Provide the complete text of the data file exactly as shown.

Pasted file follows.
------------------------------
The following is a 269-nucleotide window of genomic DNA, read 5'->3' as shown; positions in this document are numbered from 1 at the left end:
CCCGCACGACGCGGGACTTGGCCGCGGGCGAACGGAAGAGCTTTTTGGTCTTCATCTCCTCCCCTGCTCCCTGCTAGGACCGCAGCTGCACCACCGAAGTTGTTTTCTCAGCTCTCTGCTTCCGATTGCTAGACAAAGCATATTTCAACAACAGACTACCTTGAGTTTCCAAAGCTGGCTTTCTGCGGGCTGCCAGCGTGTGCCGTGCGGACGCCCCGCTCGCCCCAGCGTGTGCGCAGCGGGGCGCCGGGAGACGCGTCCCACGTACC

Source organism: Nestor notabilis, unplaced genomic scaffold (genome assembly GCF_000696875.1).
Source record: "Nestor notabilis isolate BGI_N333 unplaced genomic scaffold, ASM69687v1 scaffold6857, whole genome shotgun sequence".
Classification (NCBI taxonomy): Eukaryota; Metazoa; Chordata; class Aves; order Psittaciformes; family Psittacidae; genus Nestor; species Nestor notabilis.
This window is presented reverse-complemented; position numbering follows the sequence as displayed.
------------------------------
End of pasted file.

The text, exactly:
The following is a 269-nucleotide window of genomic DNA, read 5'->3' as shown; positions in this document are numbered from 1 at the left end:
CCCGCACGACGCGGGACTTGGCCGCGGGCGAACGGAAGAGCTTTTTGGTCTTCATCTCCTCCCCTGCTCCCTGCTAGGACCGCAGCTGCACCACCGAAGTTGTTTTCTCAGCTCTCTGCTTCCGATTGCTAGACAAAGCATATTTCAACAACAGACTACCTTGAGTTTCCAAAGCTGGCTTTCTGCGGGCTGCCAGCGTGTGCCGTGCGGACGCCCCGCTCGCCCCAGCGTGTGCGCAGCGGGGCGCCGGGAGACGCGTCCCACGTACC

Source organism: Nestor notabilis, unplaced genomic scaffold (genome assembly GCF_000696875.1).
Source record: "Nestor notabilis isolate BGI_N333 unplaced genomic scaffold, ASM69687v1 scaffold6857, whole genome shotgun sequence".
Classification (NCBI taxonomy): Eukaryota; Metazoa; Chordata; class Aves; order Psittaciformes; family Psittacidae; genus Nestor; species Nestor notabilis.
This window is presented reverse-complemented; position numbering follows the sequence as displayed.